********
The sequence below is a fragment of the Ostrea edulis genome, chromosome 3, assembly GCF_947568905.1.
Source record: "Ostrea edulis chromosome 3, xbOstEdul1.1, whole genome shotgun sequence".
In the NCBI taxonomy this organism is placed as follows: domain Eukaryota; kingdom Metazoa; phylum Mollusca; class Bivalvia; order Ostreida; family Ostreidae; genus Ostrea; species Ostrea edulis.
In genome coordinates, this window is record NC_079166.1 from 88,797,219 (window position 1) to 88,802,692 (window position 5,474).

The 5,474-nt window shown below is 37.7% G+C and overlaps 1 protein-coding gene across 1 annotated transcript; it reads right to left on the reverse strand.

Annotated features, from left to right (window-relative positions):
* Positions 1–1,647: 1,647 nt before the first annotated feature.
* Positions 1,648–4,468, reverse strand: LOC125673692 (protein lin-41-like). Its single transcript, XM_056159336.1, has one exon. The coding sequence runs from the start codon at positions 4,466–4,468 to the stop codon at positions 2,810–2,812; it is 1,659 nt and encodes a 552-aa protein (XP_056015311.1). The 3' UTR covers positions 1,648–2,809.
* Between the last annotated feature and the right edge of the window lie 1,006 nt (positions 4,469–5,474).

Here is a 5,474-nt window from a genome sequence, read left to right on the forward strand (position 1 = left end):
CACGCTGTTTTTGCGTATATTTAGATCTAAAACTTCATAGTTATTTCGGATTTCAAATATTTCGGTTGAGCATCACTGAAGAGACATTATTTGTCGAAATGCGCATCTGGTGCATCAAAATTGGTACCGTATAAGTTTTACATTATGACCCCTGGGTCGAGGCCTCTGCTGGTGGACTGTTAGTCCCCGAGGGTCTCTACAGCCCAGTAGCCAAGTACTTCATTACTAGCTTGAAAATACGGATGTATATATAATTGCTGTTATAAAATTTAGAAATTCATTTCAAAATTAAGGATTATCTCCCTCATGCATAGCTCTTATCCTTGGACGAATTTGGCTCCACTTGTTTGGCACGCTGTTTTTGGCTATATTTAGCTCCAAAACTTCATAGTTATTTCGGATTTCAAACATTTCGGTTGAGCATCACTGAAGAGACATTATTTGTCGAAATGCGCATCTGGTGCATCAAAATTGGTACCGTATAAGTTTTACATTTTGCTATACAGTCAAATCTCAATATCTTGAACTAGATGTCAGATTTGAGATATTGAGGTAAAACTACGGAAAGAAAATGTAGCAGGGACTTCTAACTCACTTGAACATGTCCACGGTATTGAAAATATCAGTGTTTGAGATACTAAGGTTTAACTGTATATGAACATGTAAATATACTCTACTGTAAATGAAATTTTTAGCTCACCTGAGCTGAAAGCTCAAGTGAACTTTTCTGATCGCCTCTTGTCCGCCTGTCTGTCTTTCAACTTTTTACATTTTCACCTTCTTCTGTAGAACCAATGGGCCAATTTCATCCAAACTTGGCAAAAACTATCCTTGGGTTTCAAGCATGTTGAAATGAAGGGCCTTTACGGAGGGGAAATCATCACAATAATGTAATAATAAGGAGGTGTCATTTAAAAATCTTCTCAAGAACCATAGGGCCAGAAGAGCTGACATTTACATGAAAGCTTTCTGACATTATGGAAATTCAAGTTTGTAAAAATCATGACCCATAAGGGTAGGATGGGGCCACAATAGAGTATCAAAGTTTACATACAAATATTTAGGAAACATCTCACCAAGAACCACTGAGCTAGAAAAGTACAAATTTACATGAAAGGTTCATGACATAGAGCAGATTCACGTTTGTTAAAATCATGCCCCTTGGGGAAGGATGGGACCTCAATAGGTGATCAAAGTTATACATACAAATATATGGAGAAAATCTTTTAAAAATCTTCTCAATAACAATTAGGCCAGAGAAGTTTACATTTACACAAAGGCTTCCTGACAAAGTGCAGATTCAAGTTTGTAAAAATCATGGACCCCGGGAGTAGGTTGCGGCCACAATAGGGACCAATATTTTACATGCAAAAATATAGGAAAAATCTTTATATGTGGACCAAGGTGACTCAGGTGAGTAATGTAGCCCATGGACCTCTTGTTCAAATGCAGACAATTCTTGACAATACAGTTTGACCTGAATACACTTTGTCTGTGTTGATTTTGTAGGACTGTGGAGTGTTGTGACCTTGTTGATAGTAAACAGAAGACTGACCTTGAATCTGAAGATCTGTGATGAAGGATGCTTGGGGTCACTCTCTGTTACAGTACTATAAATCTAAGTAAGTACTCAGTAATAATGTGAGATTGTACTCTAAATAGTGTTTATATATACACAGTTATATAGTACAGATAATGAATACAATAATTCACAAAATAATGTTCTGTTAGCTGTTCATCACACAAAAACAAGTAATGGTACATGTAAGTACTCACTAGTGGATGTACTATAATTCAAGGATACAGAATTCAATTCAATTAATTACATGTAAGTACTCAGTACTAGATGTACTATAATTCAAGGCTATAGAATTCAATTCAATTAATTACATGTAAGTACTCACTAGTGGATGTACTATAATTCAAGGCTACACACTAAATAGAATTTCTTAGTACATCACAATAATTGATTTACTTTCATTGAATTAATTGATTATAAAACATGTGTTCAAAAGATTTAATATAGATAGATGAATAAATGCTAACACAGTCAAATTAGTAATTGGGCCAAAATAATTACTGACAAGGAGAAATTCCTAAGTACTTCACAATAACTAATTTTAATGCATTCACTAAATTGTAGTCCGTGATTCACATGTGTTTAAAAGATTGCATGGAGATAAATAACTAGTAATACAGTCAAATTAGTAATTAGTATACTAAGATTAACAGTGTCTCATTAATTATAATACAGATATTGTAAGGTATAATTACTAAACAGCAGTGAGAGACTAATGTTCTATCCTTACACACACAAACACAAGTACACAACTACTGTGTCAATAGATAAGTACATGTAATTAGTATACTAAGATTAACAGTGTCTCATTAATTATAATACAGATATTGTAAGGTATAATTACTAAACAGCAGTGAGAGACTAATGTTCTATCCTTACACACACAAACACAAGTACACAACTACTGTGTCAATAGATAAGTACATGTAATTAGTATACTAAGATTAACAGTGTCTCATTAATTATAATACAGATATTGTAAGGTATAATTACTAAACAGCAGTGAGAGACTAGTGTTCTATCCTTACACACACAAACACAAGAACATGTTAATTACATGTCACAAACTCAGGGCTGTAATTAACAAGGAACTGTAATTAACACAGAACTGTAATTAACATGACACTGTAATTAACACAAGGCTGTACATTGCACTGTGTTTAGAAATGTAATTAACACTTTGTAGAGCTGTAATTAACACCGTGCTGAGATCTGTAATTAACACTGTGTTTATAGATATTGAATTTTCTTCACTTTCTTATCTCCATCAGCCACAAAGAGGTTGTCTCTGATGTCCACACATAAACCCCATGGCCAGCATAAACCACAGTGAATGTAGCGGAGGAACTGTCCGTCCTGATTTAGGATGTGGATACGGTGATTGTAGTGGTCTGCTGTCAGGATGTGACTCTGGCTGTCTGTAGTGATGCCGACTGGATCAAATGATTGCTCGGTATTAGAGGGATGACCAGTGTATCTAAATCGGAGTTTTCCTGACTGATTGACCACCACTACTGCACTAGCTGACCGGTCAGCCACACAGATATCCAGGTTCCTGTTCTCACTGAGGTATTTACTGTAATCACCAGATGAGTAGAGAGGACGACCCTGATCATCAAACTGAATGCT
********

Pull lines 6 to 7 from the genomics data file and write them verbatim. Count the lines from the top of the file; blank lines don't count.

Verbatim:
Annotated features, from left to right (window-relative positions):
* Positions 1–1,647: 1,647 nt before the first annotated feature.